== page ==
In other words, although focus group participants dismissed questions about connotations of particular words as relatively inconsequential, survey results indicated that perceptions did vary by demographic factors, indicating that some reactions to specific words and phrases may be unconscious. For example, Republicans were more likely to use and think the word citizen is important than Democrats, whereas Democrats were more likely to like and feel the term racial equity is important. Non-white people were more likely to like, use, hear, and have an emotional reaction to the term racial equity. White respondents were more likely to like and feel the terms patriotism and liberty were important.
Finally, survey respondents age 24 and younger were more likely to hear and use the words diversity and racial equity, whereas people age 25 and older were more likely to like and feel familiar with the words patriotism, citizen, and civility. Interestingly, this finding echoes recent research from the Wall Street Journal, which indicates a significant value shift in Millennial and Z generations from previous generations; among other findings, today’s young people are significantly less likely to rate patriotism as a central value.
4. Americans lack a shared vision for a healthy democracy
Earlier this year, Topos Partners found, “It seems Americans have no strong, clear sense of what a healthy, civically engaged democracy or society entails. This appears to be an important reason why they have so little shared vocabulary in this domain.” This theme surfaced throughout focus group discussions and was supported by survey data: when respondents were asked how they would describe civically engaged people and actions, answers were scattered and lacked a central focus that might be understood as civic engagement in the ways our field commonly understands the concept.
But there were some common threads. Despite some partisan divergence in language use, we also saw that Americans consistently feel drawn to ideas such as more civility in political discourse, more connected communities, and people having their voices heard in decisions that shape their lives. Participants also conveyed a belief that America needs to do better in terms of fostering and improving civility, dialogue, education, and engagement.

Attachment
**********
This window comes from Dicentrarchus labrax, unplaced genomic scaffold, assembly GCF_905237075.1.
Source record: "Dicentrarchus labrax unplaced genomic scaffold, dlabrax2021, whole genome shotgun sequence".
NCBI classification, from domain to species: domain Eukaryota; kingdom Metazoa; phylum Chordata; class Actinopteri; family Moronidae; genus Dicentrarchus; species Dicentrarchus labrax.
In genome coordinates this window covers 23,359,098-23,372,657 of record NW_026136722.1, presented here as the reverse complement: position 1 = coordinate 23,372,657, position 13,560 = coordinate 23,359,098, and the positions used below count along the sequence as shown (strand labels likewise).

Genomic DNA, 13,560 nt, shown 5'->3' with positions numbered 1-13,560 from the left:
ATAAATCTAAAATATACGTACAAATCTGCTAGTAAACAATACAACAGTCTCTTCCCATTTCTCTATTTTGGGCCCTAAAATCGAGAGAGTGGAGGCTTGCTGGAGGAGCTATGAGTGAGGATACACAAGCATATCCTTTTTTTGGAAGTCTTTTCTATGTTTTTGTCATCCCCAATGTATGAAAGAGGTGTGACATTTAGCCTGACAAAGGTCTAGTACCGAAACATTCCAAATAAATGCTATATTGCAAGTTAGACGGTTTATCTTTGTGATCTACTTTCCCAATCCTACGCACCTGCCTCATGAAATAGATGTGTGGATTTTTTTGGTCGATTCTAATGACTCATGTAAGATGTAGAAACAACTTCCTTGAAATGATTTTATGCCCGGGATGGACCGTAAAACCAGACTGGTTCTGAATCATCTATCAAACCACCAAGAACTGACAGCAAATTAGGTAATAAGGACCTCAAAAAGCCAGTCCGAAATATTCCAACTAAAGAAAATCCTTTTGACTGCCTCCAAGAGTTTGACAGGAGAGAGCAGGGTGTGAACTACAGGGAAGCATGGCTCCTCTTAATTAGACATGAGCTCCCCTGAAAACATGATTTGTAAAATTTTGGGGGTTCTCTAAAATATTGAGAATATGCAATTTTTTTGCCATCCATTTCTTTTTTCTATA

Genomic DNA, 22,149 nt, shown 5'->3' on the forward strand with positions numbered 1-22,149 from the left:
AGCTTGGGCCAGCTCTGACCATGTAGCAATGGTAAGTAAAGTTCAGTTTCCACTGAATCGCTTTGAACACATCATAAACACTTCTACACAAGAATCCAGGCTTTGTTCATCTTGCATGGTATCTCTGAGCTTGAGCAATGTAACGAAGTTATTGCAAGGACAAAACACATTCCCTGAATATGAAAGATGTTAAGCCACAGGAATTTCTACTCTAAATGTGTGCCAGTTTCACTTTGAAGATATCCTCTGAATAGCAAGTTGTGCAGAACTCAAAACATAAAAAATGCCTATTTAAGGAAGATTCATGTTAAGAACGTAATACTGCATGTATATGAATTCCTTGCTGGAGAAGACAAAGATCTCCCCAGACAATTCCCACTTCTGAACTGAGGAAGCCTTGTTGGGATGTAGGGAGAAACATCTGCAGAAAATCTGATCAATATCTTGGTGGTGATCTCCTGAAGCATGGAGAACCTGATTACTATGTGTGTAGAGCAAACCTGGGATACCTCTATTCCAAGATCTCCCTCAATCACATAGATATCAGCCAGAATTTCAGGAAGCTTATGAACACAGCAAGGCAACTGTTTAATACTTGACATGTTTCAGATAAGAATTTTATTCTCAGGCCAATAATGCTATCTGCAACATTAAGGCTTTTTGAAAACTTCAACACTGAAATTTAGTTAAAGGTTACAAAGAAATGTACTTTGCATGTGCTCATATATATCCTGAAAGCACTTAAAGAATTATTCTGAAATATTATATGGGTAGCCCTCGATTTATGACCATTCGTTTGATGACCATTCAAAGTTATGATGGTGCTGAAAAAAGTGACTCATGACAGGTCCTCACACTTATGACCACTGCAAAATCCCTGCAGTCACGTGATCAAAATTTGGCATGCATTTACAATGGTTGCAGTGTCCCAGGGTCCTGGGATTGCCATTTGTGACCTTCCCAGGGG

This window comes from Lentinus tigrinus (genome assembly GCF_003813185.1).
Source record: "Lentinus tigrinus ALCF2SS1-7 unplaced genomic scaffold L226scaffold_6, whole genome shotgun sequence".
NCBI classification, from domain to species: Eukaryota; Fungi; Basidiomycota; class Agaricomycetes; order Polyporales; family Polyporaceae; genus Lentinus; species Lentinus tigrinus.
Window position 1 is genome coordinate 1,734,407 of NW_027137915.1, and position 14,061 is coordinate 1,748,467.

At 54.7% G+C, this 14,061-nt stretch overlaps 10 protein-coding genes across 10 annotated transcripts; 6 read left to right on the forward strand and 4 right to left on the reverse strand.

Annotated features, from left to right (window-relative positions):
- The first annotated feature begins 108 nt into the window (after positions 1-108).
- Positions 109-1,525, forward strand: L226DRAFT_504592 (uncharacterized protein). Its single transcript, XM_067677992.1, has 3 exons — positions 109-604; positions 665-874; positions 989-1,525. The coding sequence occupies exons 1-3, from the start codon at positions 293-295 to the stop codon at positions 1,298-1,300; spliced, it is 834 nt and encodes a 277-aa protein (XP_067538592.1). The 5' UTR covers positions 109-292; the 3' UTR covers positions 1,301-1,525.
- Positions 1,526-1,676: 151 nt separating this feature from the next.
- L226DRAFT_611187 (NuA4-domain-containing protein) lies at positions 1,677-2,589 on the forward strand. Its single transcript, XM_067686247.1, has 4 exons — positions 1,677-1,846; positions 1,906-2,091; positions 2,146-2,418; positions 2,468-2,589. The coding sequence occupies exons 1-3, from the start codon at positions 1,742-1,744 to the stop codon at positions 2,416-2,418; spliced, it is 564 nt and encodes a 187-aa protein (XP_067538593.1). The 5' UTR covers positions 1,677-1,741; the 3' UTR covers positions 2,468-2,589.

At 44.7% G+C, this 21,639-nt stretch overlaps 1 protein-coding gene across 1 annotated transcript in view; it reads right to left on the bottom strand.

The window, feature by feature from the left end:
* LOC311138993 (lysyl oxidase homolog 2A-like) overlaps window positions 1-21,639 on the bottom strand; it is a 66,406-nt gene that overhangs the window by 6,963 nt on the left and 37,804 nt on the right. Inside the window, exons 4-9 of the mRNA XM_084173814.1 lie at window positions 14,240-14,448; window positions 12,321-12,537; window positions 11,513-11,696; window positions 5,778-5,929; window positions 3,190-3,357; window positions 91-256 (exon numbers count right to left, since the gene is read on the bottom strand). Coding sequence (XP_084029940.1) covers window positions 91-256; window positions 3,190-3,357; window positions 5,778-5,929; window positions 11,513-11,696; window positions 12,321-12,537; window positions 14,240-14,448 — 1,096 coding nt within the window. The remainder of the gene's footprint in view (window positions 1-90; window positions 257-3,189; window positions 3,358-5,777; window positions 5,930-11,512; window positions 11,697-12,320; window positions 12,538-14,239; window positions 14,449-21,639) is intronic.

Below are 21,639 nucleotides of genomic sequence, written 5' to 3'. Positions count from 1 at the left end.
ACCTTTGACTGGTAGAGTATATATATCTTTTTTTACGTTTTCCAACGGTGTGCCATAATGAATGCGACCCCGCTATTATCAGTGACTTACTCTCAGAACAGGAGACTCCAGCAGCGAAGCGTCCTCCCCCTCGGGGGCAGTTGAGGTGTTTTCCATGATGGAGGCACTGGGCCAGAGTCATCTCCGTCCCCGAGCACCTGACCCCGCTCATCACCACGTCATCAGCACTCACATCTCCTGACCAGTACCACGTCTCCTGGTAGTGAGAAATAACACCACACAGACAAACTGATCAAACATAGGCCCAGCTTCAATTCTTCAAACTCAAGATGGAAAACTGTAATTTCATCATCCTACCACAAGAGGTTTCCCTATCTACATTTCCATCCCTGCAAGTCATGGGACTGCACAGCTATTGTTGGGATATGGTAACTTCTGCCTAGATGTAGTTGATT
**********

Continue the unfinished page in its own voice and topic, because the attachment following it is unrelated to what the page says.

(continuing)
But that shared sense of importance is not matched by optimism or understanding of how this goal can be achieved. In other words, although Americans overwhelmingly agree that more productive civil discourse is important, they are pessimistic about whether and how we could achieve it. And that pessimism persisted with relation to aspirations for democracy and the possibility of their voices being heard in political processes.
A central question guiding our reflections on this work is “How can language—and the shared values that surfaced throughout these conversations—begin to bridge the social and political divides that challenge us today, and serve as a foundation to build a common vision of a healthy democracy?” We saw respondents resoundingly agree on the fundamental tenets of social cohesion: helping one another, being of service to others, and getting involved. Although they faltered in translating these individual-level actions to communal power and change, there are clear shared values to build upon in shaping the narrative of broader community engagement.
Although a shared vision for a healthy democracy was notably absent, a clear sense of shared priorities—around civility, connection, voice, and dialogue—did surface, and could serve as building blocks for a broader democratic vision. Furthermore, democracy itself was one of the most highly rated terms, which could speak to a grounding in shared values that could orient future communications and bridge-building efforts.
What now? What’s next?
To learn more about PACE’s Civic Language Perceptions Project and read our final report, visit: PACEfunders.org/language. There, you’ll also find a suite of resources, including memos from our research teams analyzing both the qualitative and quantitative data sets and a discussion guide for future conversations.
We see this exploration as a first step in what we hope will become an ongoing arc of research. There is a trove of data and lots to be uncovered and understood, and as a part of this effort, we want to democratize the research process as much as possible. So today, we are releasing our quantitative survey data to the public in hopes it will inspire ongoing analysis and discussion. We invite you to play with it, analyze it, and share what you find as a contribution to a collective effort to talk about this work in resonate and compelling ways with the communities we seek to engage and inspire. Access the data
Not only do we welcome feedback from and engagement with our colleagues in the field, we hope that this feedback will drive the effort.
Finally, if you’re interested in talking more about the research, join PACE communications director Adiel Suarez-Murias for a session at Independent Sector’s upcoming Upswell convening on November 13.
To learn about philanthropy's role in U.S. democracy, visit Foundation Funding for U.S. Democracy.